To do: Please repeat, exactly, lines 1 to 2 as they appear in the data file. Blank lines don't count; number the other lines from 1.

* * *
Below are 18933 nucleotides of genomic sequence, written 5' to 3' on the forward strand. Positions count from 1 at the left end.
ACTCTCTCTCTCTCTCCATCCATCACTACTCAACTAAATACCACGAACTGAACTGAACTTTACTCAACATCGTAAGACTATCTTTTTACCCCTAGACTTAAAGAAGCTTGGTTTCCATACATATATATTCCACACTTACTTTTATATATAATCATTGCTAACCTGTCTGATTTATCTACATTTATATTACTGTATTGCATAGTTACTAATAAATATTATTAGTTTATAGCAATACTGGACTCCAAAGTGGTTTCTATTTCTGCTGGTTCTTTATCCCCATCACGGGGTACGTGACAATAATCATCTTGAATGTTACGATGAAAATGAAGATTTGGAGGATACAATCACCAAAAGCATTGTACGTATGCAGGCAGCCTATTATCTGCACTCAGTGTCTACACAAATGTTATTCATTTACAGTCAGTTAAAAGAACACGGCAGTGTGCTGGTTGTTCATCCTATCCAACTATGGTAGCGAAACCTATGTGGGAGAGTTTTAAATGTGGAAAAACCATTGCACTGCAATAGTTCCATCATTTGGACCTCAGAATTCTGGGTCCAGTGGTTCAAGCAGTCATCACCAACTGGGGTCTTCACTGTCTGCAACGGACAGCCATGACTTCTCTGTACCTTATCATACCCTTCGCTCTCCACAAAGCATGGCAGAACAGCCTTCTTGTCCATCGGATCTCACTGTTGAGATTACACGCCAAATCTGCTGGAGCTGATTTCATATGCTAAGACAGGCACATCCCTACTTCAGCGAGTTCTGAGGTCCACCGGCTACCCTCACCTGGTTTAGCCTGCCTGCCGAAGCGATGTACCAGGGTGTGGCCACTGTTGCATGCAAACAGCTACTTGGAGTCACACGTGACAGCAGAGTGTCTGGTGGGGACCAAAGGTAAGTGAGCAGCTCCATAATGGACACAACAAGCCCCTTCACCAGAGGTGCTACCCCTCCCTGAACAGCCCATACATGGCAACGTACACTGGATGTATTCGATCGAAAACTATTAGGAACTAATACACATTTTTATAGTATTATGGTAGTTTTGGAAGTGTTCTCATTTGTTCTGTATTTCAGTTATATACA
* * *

Below are 18933 nucleotides of genomic sequence, written 5' to 3' on the forward strand. Positions count from 1 at the left end.
ACTCTCTCTCTCTCTCCATCCATCACTACTCAACTAAATACCACGAACTGAACTGAACTTTACTCAACATCGTAAGACTATCTTTTTACCCCTAGACTTAAAGAAGCTTGGTTTCCATACATATATATTCCACACTTACTTTTATATATAATCATTGCTAACCTGTCTGATTTATCTACATTTATATTACTGTATTGCATAGTTACTAATAAATATTATTAGTTTATAGCAATACTGGACTCCAAAGTGGTTTCTATTTCTGCTGGTTCTTTATCCCCATCACGGGGTACGTGACAATAATCATCTTGAATGTTACGATGAAAATGAAGATTTGGAGGATACAATCACCAAAAGCATTGTACGTATGCAGGCAGCCTATTATCTGCACTCAGTGTCTACACAAATGTTATTCATTTACAGTCAGTTAAAAGAACACGGCAGTGTGCTGGTTGTTCATCCTATCCAACTATGGTAGCGAAACCTATGTGGGAGAGTTTTAAATGTGGAAAAACCATTGCACTGCAATAGTTCCATCATTTGGACCTCAGAATTCTGGGTCCAGTGGTTCAAGCAGTCATCACCAACTGGGGTCTTCACTGTCTGCAACGGACAGCCATGACTTCTCTGTACCTTATCATACCCTTCGCTCTCCACAAAGCATGGCAGAACAGCCTTCTTGTCCATCGGATCTCACTGTTGAGATTACACGCCAAATCTGCTGGAGCTGATTTCATATGCTAAGACAGGCACATCCCTACTTCAGCGAGTTCTGAGGTCCACCGGCTACCCTCACCTGGTTTAGCCTGCCTGCCGAAGCGATGTACCAGGGTGTGGCCACTGTTGCATGCAAACAGCTACTTGGAGTCACACGTGACAGCAGAGTGTCTGGTGGGGACCAAAGGTAAGTGAGCAGCTCCATAATGGACACAACAAGCCCCTTCACCAGAGGTGCTACCCCTCCCTGAACAGCCCATACATGGCAACGTACACTGGATGTATTCGATCGAAAACTATTAGGAACTAATACACATTTTTATAGTATTATGGTAGTTTTGGAAGTGTTCTCATTTGTTCTGTATTTCAGTTATATACA